Do you know if its possible that doing a bad query of sorts could cause problems with the physical table file on the server, rendering an error like this in phpmyadmin:

"Incorrect information in file:" .... (file name...)

From what i've read on various sites this is something at the server (eg. a server crash or an upgrade not done properly); do you agree? This only affected innodb and not myisam tables (which were only in myisam format for the fulltext feature).
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Post 3+ Months Ago

That's a durability failure. Although, for that to happen the power would have to go out at exactly the right time (data will remain consistent and isolated, so it's all or nothing). Crash recovery is useful, but I suppose if we're being picky, you can't trust that 100% either. At worst, you lose that transaction, but on the other hand, you don't partially write anything, so you should remain in a usable state. ACID compliance takes care of a HUGE amount of worry, but if we're looking at the .0000001%, then you best have backups. :)
  • BooGiE_MaN
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Post 3+ Months Ago

UPSGuy wrote:
That's a durability failure.

ie something with the host's equipment?
UPSGuy wrote:
at exactly the right time

YOu mean a query was being done when a crash occured? Cant imagine this to be the case as its unlikely all the tables were being queried at the same time.
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Post 3+ Months Ago

Don't buy in to that last post too much - spork kind of veered me into the rabbit hole, but I'll explain them anywho.

InnoDB tables are ACID-compliant, which gives them their transaction capability. ACID stands for Atomicity, Consistency, Isolation and Durability. Wikipedia does a much better job than I probably can, but that's where the durability comes in.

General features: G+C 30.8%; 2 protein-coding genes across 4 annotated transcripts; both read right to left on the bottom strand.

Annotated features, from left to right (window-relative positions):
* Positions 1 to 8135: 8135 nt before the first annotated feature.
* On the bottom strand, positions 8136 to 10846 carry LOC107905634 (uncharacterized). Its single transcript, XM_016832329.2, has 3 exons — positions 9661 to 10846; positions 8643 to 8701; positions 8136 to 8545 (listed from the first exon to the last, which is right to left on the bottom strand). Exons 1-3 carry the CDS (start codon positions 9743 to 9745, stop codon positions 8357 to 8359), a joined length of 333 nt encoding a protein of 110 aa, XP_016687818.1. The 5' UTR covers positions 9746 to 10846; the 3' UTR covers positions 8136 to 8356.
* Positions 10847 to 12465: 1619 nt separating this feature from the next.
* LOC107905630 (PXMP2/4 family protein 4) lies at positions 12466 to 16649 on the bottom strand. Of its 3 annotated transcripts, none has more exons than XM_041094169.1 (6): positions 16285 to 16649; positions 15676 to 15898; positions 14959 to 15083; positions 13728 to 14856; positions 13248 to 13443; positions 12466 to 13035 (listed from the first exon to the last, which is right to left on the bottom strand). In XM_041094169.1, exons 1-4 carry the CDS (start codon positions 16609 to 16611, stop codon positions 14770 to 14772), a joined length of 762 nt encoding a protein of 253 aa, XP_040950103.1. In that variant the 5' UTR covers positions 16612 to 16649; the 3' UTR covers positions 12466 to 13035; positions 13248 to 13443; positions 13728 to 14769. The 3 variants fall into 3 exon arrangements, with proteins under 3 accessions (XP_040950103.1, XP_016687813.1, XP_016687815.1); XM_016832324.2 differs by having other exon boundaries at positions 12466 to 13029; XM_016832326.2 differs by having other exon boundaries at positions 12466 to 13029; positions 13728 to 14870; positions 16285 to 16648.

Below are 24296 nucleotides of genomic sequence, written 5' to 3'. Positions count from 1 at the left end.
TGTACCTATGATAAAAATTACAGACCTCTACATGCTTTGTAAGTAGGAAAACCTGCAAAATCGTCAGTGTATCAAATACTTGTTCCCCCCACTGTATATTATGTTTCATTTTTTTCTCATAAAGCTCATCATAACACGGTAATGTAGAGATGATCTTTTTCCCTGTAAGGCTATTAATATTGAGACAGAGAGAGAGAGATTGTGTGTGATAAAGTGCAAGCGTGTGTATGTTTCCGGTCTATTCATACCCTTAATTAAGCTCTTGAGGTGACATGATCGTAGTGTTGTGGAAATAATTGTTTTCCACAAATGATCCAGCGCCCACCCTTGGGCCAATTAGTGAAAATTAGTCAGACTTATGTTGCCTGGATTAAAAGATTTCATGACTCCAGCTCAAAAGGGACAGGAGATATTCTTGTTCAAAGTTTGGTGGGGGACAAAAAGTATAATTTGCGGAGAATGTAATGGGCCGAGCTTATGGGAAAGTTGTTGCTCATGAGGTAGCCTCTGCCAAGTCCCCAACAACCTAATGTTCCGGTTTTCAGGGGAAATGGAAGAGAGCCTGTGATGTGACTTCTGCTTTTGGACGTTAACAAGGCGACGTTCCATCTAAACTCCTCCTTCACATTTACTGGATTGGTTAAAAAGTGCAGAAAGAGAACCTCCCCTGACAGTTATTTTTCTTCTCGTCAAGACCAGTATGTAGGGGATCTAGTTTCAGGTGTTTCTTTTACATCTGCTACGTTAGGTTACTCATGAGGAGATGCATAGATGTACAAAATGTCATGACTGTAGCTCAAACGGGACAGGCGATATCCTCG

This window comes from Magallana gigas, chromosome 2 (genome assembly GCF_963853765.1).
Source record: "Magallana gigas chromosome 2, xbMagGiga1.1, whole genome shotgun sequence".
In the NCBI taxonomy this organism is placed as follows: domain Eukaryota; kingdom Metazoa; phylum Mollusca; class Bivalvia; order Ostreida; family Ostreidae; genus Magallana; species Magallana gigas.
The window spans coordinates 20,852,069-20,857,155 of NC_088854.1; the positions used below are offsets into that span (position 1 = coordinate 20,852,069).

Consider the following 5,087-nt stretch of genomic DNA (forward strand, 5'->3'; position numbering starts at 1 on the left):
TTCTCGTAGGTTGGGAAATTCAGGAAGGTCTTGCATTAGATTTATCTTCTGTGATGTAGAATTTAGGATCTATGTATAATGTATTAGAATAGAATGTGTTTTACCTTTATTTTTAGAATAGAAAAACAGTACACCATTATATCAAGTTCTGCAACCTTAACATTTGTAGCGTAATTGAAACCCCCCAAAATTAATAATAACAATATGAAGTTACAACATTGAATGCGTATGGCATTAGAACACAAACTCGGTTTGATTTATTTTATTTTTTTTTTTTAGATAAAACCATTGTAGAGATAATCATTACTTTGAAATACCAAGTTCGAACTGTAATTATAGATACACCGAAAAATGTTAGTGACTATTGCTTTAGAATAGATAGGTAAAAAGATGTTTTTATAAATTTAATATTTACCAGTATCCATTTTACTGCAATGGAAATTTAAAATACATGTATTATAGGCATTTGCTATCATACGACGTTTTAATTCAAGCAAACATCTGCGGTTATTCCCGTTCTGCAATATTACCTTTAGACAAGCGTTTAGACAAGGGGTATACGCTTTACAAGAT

As for the timing, it wouldn't be while the query was running - it would be during the commit process. The precise exact time in spork's example would be during whatever mysql internal jobs are caused by the commit that finally persists the changes to the tables.
  • BooGiE_MaN
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Post 3+ Months Ago

So does working with an innodb table mean its a transaction, even if you dont go
BEGIN

INSERT etc

COMMIT
Im a little puzzled now; if innodb are transaction-"safe" and they're the only ones to be lost (as opposed to the myisam tables) in a crash / failure... :0
perhaps its all just part of the debate on choosing myisam or innodb?
Thanks for all the info tho i learnt some new things.
  • UPSGuy
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Post 3+ Months Ago

All the transaction stuff is really a matter of personal choice and, as you suggested, a feature to debate over when deciding which to use. It's probably not related to the corruption you've experienced. I don't see much out there, but which file does the error specify? The FRM file like this? Any way about it, recovery seems to be your best bet AFAICT.
  • BooGiE_MaN
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Post 3+ Months Ago

Yes it was the FRM files. Im hoping the host did try a recovery tool before restoring a month old backup; next time i'll know to find out if they did. Thanks for your help.
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Post 3+ Months Ago

No problem - sucks that they only had a month-old as the most recent. I'd press for something a little more recent myself. Maybe you could look at third-party solutions and implement something yourself without their help. Glad they at least got something restored for you, though.